Chrysler and Nissan Consider More Product-Sharing
The Wall Street Journal says that Chrysler LLC is in talks with Nissan to jointly produce mid-size cars. The two companies have already inked deals to share a full-size pickup truck (the Dodge Ram will become the new Nissan Titan) and a sub-compact car (the Nissan Versa will become a Chrysler product as-yet-unnamed), so now it looks as if they’re going for the big fat middle of the market.
I have no doubt that this report is accurate. Just what Chrysler is going to do to survive in terms of product has been a subject of speculation here at Autosavant; they don’t have a huge inventory of overseas fuel-sipping product to draw on like Ford, and they don’t have a lot of new product in the pipe and a large amount of international models to choose from like GM. So where does that leave them?
It leaves them where they are now, trying to do a deal with someone to get some product they can sell on a private-label basis until they develop something of their own. Or, as others have conjectured, until they can get Chrysler in a good enough financial condition to sell the company. Either way, they need a partner, because they have next to nothing on their own. They need someone else’s vehicle that they can put their badge on so they live another day as a company.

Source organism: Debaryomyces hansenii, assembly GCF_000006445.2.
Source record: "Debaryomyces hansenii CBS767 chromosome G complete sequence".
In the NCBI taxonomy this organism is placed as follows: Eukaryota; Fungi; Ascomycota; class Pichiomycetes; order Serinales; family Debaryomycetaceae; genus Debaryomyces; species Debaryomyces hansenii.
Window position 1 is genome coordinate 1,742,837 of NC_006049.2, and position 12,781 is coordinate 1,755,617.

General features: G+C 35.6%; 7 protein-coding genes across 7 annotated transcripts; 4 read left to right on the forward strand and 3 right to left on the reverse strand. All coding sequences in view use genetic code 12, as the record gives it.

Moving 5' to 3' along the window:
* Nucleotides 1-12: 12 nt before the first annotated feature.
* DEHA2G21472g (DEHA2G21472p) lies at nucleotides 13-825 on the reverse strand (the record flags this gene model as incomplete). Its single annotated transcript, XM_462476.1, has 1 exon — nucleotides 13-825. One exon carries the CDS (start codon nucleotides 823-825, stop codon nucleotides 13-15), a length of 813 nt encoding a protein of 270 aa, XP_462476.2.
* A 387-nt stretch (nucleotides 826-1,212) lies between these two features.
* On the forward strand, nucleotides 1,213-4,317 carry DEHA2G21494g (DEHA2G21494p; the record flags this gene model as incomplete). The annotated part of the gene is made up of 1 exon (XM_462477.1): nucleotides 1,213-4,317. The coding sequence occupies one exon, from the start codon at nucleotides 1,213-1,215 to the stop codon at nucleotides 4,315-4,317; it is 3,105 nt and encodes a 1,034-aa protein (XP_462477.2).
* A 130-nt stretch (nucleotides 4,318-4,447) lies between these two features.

Chrysler has already signed a deal with Chery, the Chinese automaker that will bring Chrysler a sub-compact at some point, and is currently in talks with Tata regarding a version of the Nano, but a tie-up with Nissan would have much larger ramifications for the American manufacturer. The volumes produced by a joint effort with Nissan would be much larger, and the potential long-term ripples would be of far greater importance.
It is now not inconceivable that Chrysler could be brought into the Renault-Nissan orbit fairly soon in the future, which would have some interesting effects on the American market and to a lesser extent, in some of Renault-Nissan’s international markets. Imagine a Dodge version of the hot-selling Renault Logan in the U.S. or small commercial vehicles developed off Dodge truck platforms for sale in other countries under the Renault or Nissan brand.
Neither Nissan or Chrysler would comment on the report, but this is not the end of this story by a long shot. Look for some announcement in the next thirty days, even if it pertains to just one vehicle initially.
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